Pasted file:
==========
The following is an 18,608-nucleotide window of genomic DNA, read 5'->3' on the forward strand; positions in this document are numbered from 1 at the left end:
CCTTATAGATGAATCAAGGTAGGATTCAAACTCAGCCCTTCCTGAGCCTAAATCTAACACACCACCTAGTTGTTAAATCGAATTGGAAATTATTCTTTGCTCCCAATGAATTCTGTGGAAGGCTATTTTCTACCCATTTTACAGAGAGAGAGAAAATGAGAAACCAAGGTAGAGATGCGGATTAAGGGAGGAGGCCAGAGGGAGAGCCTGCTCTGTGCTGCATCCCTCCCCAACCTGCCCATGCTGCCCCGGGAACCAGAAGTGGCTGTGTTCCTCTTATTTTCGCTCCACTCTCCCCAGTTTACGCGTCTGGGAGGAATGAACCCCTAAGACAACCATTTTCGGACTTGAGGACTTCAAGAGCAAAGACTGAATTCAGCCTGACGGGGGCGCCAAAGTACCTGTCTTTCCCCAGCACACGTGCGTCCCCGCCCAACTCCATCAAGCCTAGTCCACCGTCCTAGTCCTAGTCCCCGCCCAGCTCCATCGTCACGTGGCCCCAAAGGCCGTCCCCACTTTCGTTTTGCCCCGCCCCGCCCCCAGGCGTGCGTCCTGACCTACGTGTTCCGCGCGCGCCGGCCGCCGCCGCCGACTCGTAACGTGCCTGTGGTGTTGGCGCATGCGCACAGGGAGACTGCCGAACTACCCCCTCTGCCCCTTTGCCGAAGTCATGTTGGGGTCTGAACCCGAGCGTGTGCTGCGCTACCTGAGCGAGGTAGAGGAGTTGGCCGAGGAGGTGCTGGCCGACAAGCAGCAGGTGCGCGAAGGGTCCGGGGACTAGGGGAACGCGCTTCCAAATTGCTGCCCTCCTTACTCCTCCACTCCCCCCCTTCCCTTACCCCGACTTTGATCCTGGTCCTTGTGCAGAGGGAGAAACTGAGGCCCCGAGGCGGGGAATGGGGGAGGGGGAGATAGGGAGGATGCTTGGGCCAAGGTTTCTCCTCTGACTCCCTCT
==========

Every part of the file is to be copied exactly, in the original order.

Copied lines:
The following is an 18,608-nucleotide window of genomic DNA, read 5'->3' on the forward strand; positions in this document are numbered from 1 at the left end:
CCTTATAGATGAATCAAGGTAGGATTCAAACTCAGCCCTTCCTGAGCCTAAATCTAACACACCACCTAGTTGTTAAATCGAATTGGAAATTATTCTTTGCTCCCAATGAATTCTGTGGAAGGCTATTTTCTACCCATTTTACAGAGAGAGAGAAAATGAGAAACCAAGGTAGAGATGCGGATTAAGGGAGGAGGCCAGAGGGAGAGCCTGCTCTGTGCTGCATCCCTCCCCAACCTGCCCATGCTGCCCCGGGAACCAGAAGTGGCTGTGTTCCTCTTATTTTCGCTCCACTCTCCCCAGTTTACGCGTCTGGGAGGAATGAACCCCTAAGACAACCATTTTCGGACTTGAGGACTTCAAGAGCAAAGACTGAATTCAGCCTGACGGGGGCGCCAAAGTACCTGTCTTTCCCCAGCACACGTGCGTCCCCGCCCAACTCCATCAAGCCTAGTCCACCGTCCTAGTCCTAGTCCCCGCCCAGCTCCATCGTCACGTGGCCCCAAAGGCCGTCCCCACTTTCGTTTTGCCCCGCCCCGCCCCCAGGCGTGCGTCCTGACCTACGTGTTCCGCGCGCGCCGGCCGCCGCCGCCGACTCGTAACGTGCCTGTGGTGTTGGCGCATGCGCACAGGGAGACTGCCGAACTACCCCCTCTGCCCCTTTGCCGAAGTCATGTTGGGGTCTGAACCCGAGCGTGTGCTGCGCTACCTGAGCGAGGTAGAGGAGTTGGCCGAGGAGGTGCTGGCCGACAAGCAGCAGGTGCGCGAAGGGTCCGGGGACTAGGGGAACGCGCTTCCAAATTGCTGCCCTCCTTACTCCTCCACTCCCCCCCTTCCCTTACCCCGACTTTGATCCTGGTCCTTGTGCAGAGGGAGAAACTGAGGCCCCGAGGCGGGGAATGGGGGAGGGGGAGATAGGGAGGATGCTTGGGCCAAGGTTTCTCCTCTGACTCCCTCT